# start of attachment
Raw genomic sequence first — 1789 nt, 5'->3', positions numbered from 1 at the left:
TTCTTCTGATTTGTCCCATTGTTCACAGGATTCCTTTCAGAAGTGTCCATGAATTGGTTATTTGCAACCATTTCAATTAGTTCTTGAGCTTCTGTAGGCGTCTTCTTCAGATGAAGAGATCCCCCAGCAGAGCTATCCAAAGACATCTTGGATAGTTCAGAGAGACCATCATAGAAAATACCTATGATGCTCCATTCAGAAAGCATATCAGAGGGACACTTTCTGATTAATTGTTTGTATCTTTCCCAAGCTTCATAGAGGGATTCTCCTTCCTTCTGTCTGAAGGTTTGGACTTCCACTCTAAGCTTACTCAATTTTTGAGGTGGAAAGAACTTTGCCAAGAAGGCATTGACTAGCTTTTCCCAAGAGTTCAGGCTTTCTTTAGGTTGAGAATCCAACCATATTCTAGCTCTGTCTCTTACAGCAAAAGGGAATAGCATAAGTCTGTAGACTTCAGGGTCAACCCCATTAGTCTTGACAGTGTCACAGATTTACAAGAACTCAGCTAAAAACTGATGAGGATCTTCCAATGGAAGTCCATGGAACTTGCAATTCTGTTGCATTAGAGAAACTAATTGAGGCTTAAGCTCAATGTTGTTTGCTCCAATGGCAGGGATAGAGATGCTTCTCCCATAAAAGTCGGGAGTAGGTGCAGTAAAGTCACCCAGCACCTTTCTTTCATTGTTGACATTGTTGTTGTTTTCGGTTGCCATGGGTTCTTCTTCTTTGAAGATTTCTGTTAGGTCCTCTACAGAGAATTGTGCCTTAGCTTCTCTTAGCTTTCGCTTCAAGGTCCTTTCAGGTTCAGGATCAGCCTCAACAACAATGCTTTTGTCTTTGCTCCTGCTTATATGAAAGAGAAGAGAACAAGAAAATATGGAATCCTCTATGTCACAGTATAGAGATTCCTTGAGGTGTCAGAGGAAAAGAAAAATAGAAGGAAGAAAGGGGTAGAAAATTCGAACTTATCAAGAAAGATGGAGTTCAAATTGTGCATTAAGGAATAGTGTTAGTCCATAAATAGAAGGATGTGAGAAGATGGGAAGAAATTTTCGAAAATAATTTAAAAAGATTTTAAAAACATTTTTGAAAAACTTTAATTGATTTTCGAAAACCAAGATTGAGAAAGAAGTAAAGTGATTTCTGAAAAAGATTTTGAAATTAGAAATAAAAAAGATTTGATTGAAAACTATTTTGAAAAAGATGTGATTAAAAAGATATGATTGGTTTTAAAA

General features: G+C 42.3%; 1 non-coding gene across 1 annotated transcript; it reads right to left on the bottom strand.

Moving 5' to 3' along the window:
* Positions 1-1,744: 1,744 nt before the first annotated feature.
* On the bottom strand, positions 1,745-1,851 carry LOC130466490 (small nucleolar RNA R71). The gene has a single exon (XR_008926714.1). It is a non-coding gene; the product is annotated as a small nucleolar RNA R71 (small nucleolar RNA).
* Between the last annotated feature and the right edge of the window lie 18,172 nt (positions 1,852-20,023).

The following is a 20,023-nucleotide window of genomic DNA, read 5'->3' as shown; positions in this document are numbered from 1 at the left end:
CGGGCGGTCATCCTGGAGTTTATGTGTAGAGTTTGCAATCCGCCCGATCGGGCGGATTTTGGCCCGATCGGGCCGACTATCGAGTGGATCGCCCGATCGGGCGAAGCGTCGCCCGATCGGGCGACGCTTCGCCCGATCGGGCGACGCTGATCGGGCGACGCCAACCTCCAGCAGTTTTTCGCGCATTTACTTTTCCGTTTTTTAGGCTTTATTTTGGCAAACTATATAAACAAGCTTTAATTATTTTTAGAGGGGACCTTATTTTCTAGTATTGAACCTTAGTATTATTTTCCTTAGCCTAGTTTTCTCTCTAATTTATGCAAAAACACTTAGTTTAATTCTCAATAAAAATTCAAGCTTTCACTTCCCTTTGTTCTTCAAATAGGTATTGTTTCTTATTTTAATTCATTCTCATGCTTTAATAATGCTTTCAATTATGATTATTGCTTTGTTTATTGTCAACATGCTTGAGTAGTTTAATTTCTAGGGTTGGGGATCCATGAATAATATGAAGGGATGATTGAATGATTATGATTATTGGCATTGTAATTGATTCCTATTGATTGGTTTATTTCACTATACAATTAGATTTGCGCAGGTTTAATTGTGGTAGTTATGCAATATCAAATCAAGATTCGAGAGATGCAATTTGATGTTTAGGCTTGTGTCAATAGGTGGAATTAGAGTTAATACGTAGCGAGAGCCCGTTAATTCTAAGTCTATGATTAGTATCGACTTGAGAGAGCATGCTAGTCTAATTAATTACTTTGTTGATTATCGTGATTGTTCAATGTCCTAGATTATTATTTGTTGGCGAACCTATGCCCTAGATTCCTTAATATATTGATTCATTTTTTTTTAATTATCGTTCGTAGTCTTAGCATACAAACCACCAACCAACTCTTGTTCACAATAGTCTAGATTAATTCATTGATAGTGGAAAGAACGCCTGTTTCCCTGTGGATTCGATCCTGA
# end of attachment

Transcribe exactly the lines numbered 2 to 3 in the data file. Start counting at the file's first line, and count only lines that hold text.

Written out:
TTCTTCTGATTTGTCCCATTGTTCACAGGATTCCTTTCAGAAGTGTCCATGAATTGGTTATTTGCAACCATTTCAATTAGTTCTTGAGCTTCTGTAGGCGTCTTCTTCAGATGAAGAGATCCCCCAGCAGAGCTATCCAAAGACATCTTGGATAGTTCAGAGAGACCATCATAGAAAATACCTATGATGCTCCATTCAGAAAGCATATCAGAGGGACACTTTCTGATTAATTGTTTGTATCTTTCCCAAGCTTCATAGAGGGATTCTCCTTCCTTCTGTCTGAAGGTTTGGACTTCCACTCTAAGCTTACTCAATTTTTGAGGTGGAAAGAACTTTGCCAAGAAGGCATTGACTAGCTTTTCCCAAGAGTTCAGGCTTTCTTTAGGTTGAGAATCCAACCATATTCTAGCTCTGTCTCTTACAGCAAAAGGGAATAGCATAAGTCTGTAGACTTCAGGGTCAACCCCATTAGTCTTGACAGTGTCACAGATTTACAAGAACTCAGCTAAAAACTGATGAGGATCTTCCAATGGAAGTCCATGGAACTTGCAATTCTGTTGCATTAGAGAAACTAATTGAGGCTTAAGCTCAATGTTGTTTGCTCCAATGGCAGGGATAGAGATGCTTCTCCCATAAAAGTCGGGAGTAGGTGCAGTAAAGTCACCCAGCACCTTTCTTTCATTGTTGACATTGTTGTTGTTTTCGGTTGCCATGGGTTCTTCTTCTTTGAAGATTTCTGTTAGGTCCTCTACAGAGAATTGTGCCTTAGCTTCTCTTAGCTTTCGCTTCAAGGTCCTTTCAGGTTCAGGATCAGCCTCAACAACAATGCTTTTGTCTTTGCTCCTGCTTATATGAAAGAGAAGAGAACAAGAAAATATGGAATCCTCTATGTCACAGTATAGAGATTCCTTGAGGTGTCAGAGGAAAAGAAAAATAGAAGGAAGAAAGGGGTAGAAAATTCGAACTTATCAAGAAAGATGGAGTTCAAATTGTGCATTAAGGAATAGTGTTAGTCCATAAATAGAAGGATGTGAGAAGATGGGAAGAAATTTTCGAAAATAATTTAAAAAGATTTTAAAAACATTTTTGAAAAACTTTAATTGATTTTCGAAAACCAAGATTGAGAAAGAAGTAAAGTGATTTCTGAAAAAGATTTTGAAATTAGAAATAAAAAAGATTTGATTGAAAACTATTTTGAAAAAGATGTGATTAAAAAGATATGATTGGTTTTAAAA

General features: G+C 42.3%; 1 non-coding gene across 1 annotated transcript; it reads right to left on the bottom strand.